Augmented reality, Informal learning, Science museum, Conceptual learning

Hui-Tzu Hsu

Language Centre, National Chin-Yi University of Technology, Taichung, Taiwan (R.O.C.) // lindahsu85@gmail.com

Chih-Cheng Lin

Department of English, National Taiwan Normal University, Taiwan (R.O.C.) // cclin@ntnu.edu.tw


Mobile technology is regarded as a helpful tool facilitating language learning. However, the success of mobile technology largely depends on learners’ acceptance. This study explored the factors that may affect students’ intention formation regarding mobile-assisted language learning (MALL) in the context of higher education through the lens of action control theory. The study adopted mixed methods: an online survey of 557 students and individual interviews with 70 students. The findings indicated factors in each of the three dimensions (preoccupation, hesitation, and volatility) of action control theory that positively or negatively influenced the students’ intention to use mobile technology for language learning. According to the findings, these influential factors may be related experiences in the preoccupation dimension, design and feature interference of MALL applications and teachers’ teaching style influence in the hesitation dimension, and overall appraisal and performance impact and other novelty interference in the volatility dimension. Students’ success in initiating and completing a MALL task depends on mainly depends on their acceptance of MALL, and this acceptance is affected by these factors in a positive or negative direction. The strengthening of the positive influence and the weakening of the negative influence caused by these factors should be paid attention to in the process of performing and engaging in a MALL task. Students’ concerns regarding the use of mobile technology in language education are addressed with suggestions for future research and practice in light of the findings.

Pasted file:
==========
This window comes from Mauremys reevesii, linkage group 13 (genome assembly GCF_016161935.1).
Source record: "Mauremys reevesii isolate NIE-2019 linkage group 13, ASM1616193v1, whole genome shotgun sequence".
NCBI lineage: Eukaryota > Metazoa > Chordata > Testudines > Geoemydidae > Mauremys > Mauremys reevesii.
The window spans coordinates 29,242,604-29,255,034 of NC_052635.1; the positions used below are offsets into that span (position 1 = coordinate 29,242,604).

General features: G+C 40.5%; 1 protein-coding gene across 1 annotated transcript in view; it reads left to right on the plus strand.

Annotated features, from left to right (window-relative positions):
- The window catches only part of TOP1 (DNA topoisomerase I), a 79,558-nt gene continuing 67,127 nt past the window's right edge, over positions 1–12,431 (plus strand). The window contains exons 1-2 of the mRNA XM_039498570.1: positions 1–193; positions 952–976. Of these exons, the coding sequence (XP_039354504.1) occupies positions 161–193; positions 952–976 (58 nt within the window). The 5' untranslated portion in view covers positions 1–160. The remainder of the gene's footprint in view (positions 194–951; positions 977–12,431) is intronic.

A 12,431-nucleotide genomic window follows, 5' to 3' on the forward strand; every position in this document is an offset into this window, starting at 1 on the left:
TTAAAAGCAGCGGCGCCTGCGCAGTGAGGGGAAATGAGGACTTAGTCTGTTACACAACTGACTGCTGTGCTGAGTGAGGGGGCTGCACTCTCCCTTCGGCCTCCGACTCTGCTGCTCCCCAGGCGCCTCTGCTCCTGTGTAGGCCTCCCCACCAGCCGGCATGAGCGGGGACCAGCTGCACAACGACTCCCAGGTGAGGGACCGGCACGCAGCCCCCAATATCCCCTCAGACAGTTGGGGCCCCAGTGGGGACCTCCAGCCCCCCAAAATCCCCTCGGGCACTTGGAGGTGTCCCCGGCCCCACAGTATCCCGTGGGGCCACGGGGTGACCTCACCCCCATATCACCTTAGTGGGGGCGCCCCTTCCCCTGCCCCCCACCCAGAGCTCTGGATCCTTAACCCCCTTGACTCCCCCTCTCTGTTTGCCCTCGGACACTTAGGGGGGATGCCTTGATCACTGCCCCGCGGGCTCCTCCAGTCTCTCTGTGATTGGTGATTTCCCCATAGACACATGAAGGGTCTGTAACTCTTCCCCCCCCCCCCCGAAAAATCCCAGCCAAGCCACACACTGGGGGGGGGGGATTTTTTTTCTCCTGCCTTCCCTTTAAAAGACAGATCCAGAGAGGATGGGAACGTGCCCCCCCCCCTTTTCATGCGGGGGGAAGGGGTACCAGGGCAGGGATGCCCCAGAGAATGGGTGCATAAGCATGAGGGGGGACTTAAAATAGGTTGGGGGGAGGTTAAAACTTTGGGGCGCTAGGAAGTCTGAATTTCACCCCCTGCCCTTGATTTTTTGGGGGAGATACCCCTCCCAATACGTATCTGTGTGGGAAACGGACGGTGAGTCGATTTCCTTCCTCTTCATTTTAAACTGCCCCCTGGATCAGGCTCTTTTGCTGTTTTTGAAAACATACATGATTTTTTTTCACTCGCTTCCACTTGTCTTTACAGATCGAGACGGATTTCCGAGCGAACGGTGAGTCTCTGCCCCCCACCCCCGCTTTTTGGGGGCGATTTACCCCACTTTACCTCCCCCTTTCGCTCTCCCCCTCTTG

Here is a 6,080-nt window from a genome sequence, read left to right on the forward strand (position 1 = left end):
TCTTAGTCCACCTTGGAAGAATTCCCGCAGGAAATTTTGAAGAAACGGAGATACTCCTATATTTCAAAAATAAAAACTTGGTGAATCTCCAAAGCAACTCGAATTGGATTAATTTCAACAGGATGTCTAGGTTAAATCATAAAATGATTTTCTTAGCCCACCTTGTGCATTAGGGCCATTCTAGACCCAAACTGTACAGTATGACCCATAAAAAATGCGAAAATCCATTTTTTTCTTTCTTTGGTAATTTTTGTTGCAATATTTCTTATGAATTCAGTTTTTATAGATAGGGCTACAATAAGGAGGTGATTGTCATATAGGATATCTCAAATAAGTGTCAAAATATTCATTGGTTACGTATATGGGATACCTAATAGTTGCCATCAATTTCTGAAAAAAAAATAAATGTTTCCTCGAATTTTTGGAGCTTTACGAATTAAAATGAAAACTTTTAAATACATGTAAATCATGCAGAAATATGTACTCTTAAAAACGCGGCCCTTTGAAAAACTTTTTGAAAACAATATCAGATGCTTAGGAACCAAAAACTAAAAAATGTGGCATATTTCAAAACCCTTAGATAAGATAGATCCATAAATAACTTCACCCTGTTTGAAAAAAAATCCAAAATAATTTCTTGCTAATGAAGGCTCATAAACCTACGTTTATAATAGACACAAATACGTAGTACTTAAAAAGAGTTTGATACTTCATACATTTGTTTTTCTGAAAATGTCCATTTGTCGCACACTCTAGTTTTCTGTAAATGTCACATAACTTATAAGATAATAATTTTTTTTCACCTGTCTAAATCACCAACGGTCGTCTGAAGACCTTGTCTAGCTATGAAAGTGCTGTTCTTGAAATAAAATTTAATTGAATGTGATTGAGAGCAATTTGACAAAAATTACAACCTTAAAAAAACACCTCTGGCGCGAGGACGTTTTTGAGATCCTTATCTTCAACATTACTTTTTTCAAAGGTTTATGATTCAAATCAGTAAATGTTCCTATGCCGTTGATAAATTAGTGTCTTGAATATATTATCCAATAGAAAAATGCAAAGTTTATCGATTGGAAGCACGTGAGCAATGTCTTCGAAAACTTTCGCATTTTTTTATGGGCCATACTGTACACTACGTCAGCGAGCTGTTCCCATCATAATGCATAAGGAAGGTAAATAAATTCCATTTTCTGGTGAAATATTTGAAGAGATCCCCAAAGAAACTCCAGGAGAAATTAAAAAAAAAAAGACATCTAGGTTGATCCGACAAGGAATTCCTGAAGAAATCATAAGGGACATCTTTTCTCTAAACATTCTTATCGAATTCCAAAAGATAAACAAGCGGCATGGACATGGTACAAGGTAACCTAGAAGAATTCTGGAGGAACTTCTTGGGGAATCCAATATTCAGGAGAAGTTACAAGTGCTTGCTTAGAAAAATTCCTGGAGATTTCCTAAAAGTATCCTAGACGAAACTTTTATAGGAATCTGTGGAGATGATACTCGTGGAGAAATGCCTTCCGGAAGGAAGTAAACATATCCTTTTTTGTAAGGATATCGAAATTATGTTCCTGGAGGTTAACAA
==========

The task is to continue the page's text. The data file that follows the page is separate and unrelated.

Mobile technology, Language learning, Learning intention, Action control, Higher education

Sandy C. Li

Hong Kong Baptist University, HKSAR, PRC // sandyli@hkbu.edu.hk

Karen B. Petersen

Aarhus University, Denmark // kp@edu.au.dk


While infusion of technology into schools has been one of the top priorities of the education reform agenda across the world, findings from many large-scale international assessments indicate that students’ use of information and communication technology (ICT) has mixed effects on their academic achievements. In this paper, we argue that these ambivalent findings were due to the oversight of the indirect effects of ICT use mediated by other ICT-related variables. We employed multilevel structural equation modelling to unfold the relationship between students’ ICT use and their academic achievements based on PISA 2015 data. The results indicated that students’ autonomy in ICT use and students’ interest in ICT use were found to have significant positive direct effects on students’ academic achievements at both within-school and between-school levels. These two variables played a significant role in mediating the indirect effects of ICT use outside school for schoolwork and ICT resources on students’ academic achievements. On the contrary, ICT resources and ICT use at school exerted either no direct effect or a negative direct effect on students’ academic achievements and students’ perceived autonomy related to ICT use, suggesting that mere provision and use of ICT resources in school did not necessarily guarantee success in student performance. At the school level, school’s transformational leadership and collaborative climate helped promote students’ autonomy in ICT use.